These arguments of the Judaizers were persuasive. Many in the new, mostly Gentile church at Antioch were influenced by them. But Paul disagreed violently and in Luke’s words, “entered into sharp dispute and debate with them” (v. 2). Why such a strong reaction against a position that had both biblical grounds and evangelistic benefits?

For two reasons: First, Paul opposed the Judaizers because in this controversy the truth of the gospel was at stake. Notice what these people were saying – without circumcision “you cannot be saved” (v. 1); that was their line. “The Gentiles must be circumcised and required to obey the law of Moses” (v. 5). In other words, these people held that simply believing in Jesus as Savior and Lord was not enough to save people. One couldn’t become a Christian just by putting his trust in Christ, by committing her life to Christ. It was faith plus circumcision, Jesus plus Moses, gospel plus law.

If the circumcision party was right, then salvation was not by God’s grace alone through faith alone (as the evangelical Reformers insisted during yet another time of crisis centuries later). It was by faith plus obedience to the law. And Paul saw clearly that this introduced human works into the equation and thus destroyed the gospel. The good news of the gospel is that we are saved not by anything we do, but only by what God has done for us on the cross:

We . . . know that a man is not justified by observing the law, but by faith in Jesus Christ. So we, too, have put our faith in Christ Jesus that we may be justified by faith in Christ and not by observing the law, because by observing the law no one will be justified . . . I do not set aside the grace of God, for if righteousness could be gained through the law, Christ died for nothing.

Gal. 2:15-16,21

If we are saved at all, we are saved by faith in Jesus, period. Not faith in Jesus plus circumcision, not faith plus good works, not faith plus anything.

The second reason Paul resisted these advocates of circumcision was that the very life and nature of the church were also at risk. What the circumcision party was actually proposing, in effect, was that Gentile converts to Christianity also become Jews in order to be incorporated fully into the people of God. Their position, if adopted, would have had the result of turning the infant Christian community into just another sect within Judaism, one that acknowledged Jesus to be the Messiah, but still existed within the boundaries of the law’s ceremonies and rituals.

Following these Judaizers would have betrayed the purpose of God, which was to create as a people for himself a new community, one that was trans-national, multi-cultural, ethnically diverse, whose only entrance requirement was submitting to the lordship of Jesus. This is why Paul fought so stubbornly. If he had lost, there would be no Christian church today.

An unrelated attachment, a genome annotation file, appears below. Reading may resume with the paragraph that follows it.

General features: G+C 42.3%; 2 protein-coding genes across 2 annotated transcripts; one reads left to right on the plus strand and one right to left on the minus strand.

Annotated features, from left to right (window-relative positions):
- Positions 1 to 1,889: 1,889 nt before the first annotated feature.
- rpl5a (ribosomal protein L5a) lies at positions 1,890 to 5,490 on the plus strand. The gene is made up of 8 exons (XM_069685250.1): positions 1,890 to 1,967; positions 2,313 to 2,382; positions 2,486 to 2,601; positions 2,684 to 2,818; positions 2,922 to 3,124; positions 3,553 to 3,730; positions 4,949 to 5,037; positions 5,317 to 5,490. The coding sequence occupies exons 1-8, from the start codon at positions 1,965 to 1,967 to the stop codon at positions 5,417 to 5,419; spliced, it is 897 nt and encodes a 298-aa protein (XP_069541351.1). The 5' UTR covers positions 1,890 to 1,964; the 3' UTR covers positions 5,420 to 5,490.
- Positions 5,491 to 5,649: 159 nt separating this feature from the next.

The church’s response to the crisis triggered by these Judaizers was to call a general meeting to decide the question (vv. 2-4). The Council of Jerusalem, as it has come to be known, was held in about the year 49 a.d. It is one of the most important events in all of Christian history. Fundamental issues were at stake, as we have seen, and the controversy was growing. Representatives of the circumcision party were actively spreading their views far beyond Antioch.

We know from Paul’s letter to the Galatians, which was probably written in this same time period, that these proponents of the ceremonial law had also visited the churches Paul and Barnabas had planted on their first missionary journey. Their arguments were persuading some of the new Christians to undergo circumcision. More seriously, in Antioch Peter himself began to vacillate, and even Barnabas was drawn along, so that Paul openly rebuked them, standing alone for the truth of the gospel

Gal. 2:11-14).

It must have been with considerable excitement, not to say apprehension, that the apostle Paul faced the prospect of the Council of Jerusalem. The future of his life’s work in taking the gospel to all nations and peoples was at stake. But so was the future of the church itself. Would a split occur between Paul and Peter, or Paul and James, that would divide the growing church into competing sects and relegate them all to obscurity and eventual extinction? Would this new gospel, offering such hope to the world, end up leading to the creation of just one more exclusive ethnic enclave?

By the grace of God, the answer was no. In the course of lengthy discussion and thorough debate (v. 7), the principal apostles all spoke in turn: first Peter (vv. 7-11), then Barnabas and Paul (v. 12), and finally James (vv. 12-21). And they were unanimous in their agreement. Peter stated the truth for everyone:

We believe it is through the grace of our Lord Jesus that we are saved, just as [the Gentiles] are (v. 11).
Peter made amends for his earlier weak waffling – not the first time in his life he had to do this – by boldly testifying to the gospel of salvation by grace through faith alone. And James, the Lord’s brother and the acknowledged leader of the Jerusalem church, whose backing some of the Judaizers had been claiming (cf. Gal. 2:12), stood with Peter and Paul. Quoting an Old Testament passage which predicted the future inclusion of the Gentiles among the people of God (vv. 15-18), James clinched the matter:

It is my judgment, therefore, that we should not make it difficult for the Gentiles who are turning to God (v. 19).

The only addition to this basic truth, this gospel principle, was the requirement that Gentile believers (like all Christians) should strive to live moral lives and be sensitive to certain elements of the ceremonial law which might have a negative effect on their fellowship with Jewish Christians (v. 20). So the Holy Spirit-inspired decisions of this council preserved the gospel, saved the church, and upheld the principle that Christians must be sensitive to the consciences of their brothers and sisters in Christ.

May all the church’s assemblies today stand as faithfully and sensitively for the gospel as the Jerusalem Council did!